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FCGR2A Functional Genetic Variant Associated with Susceptibility to Severe Malarial Anemia in Ghanaian Children
  1. Kathrin Schuldt1,
  2. Claudia Esser1,
  3. Jennifer Evans1,
  4. Jurgen May2,
  5. Christian Timmann1,
  6. Christa Ehmen1,
  7. Wibke Loag2,
  8. Daniel Ansong3,
  9. Andreas Ziegler4,
  10. Tsiri Agbenyega3,
  11. Christian G. Meyer1,
  12. Rolf D. Horstmann1,*
  1. 1 Department of Molecular Medicine, Bernhard Nocht Institute for Tropical Medicine, Hamburg, Germany;
  2. 2 Infectious Disease Epidemiology Group, Bernhard Nocht Institute for Tropical Medicine, Hamburg, Germany;
  3. 3 School of Medical Sciences, Kwame Nkrumah University of Science and Technology, Kumasi, Ghana;
  4. 4 Institute of Medical Biometry and Statistics, University Hospital Schleswig-Holstein, Campus Luebec, Germany
  1. Correspondence to: , ; horstmann{at}bnitm.de

Abstract

Background: Severe malarial anemia is a major cause of mortality from malaria. Although of enormous relevance, its pathogenesis is largely unknown. Interestingly, the extent of anemia greatly exceeds the loss of erythrocytes due to direct destruction by the pathogen Plasmodium falciparum. Immune response against the parasite is partially mediated through the Fc receptor for immunoglobulin (Ig) G IIa (FcγRIIa, CD32). The presence of an arginine instead of a histdine residue at amino acid position 131 (H131R) in the extracellular domain of FcγRIIa reduces the affinity of the receptor for IgG2 and IgG3 isotypes but increases the binding activity for C-reactive protein (CRP).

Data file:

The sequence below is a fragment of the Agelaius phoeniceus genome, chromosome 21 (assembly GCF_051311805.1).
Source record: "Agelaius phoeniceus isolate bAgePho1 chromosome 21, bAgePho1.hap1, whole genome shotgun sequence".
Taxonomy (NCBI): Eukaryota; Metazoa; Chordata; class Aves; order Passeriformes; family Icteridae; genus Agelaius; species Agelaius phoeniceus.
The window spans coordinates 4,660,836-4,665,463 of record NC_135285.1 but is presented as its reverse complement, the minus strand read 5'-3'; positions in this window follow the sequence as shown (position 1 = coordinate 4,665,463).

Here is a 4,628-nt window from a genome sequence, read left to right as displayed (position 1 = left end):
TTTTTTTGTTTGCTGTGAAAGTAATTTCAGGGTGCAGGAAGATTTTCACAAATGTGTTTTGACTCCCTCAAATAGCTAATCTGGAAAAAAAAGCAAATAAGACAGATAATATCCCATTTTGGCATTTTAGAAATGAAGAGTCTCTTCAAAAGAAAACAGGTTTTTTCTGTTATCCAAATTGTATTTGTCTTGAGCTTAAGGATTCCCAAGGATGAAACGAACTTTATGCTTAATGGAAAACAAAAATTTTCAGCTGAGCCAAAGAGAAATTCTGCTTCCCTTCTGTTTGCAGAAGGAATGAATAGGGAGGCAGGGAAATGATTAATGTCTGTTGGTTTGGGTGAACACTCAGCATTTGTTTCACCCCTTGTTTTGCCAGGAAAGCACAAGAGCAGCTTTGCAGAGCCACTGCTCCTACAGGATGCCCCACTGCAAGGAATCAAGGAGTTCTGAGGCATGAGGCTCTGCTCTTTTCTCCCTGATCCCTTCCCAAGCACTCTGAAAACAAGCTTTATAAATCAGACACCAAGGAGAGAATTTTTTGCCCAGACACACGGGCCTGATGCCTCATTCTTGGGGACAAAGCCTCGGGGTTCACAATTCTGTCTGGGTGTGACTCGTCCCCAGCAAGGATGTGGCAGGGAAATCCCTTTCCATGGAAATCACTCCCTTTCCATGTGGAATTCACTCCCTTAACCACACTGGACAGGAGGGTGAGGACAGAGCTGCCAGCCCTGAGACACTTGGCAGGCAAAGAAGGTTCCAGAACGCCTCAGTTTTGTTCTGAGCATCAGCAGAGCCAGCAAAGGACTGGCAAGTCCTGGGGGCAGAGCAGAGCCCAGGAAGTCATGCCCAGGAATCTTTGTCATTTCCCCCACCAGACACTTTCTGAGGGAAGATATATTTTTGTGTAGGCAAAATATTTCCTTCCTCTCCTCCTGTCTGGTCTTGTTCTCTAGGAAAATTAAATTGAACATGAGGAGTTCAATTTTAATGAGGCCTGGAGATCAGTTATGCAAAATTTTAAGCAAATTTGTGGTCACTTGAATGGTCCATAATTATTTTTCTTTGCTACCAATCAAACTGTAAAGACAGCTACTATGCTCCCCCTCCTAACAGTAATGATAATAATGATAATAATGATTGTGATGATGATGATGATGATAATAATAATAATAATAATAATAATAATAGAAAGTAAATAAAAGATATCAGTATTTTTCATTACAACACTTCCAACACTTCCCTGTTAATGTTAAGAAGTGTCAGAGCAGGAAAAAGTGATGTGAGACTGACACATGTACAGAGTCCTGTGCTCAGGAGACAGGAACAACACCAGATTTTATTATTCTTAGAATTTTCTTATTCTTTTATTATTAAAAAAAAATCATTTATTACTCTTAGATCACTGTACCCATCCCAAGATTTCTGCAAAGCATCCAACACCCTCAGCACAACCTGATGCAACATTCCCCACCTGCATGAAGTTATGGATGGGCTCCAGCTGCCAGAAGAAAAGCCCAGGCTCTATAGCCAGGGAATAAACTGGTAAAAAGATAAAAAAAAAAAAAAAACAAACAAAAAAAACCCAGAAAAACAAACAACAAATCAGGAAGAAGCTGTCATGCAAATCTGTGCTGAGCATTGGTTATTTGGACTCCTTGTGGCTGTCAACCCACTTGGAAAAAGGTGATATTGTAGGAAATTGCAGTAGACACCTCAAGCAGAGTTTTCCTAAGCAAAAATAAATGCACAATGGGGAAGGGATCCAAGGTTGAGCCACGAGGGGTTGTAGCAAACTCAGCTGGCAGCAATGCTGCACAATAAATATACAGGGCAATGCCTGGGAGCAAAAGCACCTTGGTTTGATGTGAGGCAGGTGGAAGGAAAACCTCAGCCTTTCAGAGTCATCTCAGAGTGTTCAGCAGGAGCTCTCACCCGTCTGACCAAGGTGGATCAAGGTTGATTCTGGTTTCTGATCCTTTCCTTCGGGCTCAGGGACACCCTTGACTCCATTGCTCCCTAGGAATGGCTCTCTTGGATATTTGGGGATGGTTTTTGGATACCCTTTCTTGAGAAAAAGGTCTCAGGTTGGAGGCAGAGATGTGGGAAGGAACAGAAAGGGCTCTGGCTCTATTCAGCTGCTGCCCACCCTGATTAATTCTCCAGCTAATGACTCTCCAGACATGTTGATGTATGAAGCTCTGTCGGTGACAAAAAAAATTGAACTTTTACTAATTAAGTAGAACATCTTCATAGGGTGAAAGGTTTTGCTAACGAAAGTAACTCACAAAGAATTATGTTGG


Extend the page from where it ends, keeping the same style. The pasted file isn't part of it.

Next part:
Methods: In Ghana, West Africa, 2504 children with severe malaria and 2027 matched healthy controls were studied for the FcγRIIaH131R polymorphism in order to ascertain its influence on major manifestations of the disease. The study group included patients with partly overlapping symptoms of severe malaria, among them 1591 cases with severe anemia, 562 cases with cerebral malaria and 497 cases with other malaria complications.

Results: Analyses of the genotype distributions indicated that, under a recessive model, FcγRIIa131RR was positively associated with severe malaria collectively (odds ratio [OR], 1.20; 95% confidence interval [CI], 1.05-1.38; p=0.007, pcorrected=0.021) and, after stratification for phenotypes, with severe anemia (OR, 1.33; CI, 1.13-1.57; p=0.001, pcorrected=0.009) but not with cerebral malaria (OR, 1.04; CI, 0.82-1.33; p=0.733) or other malaria complications (OR, 1.03; CI, 0.78-1.37; p=0.827). No association was found with levels of parasitemia.

Conclusion: The positive association with a CRP-binding variant of FcγRIIa supports evidence for a role of CRP-mediated defense mechanisms in the pathogenesis of severe malarial anemia.

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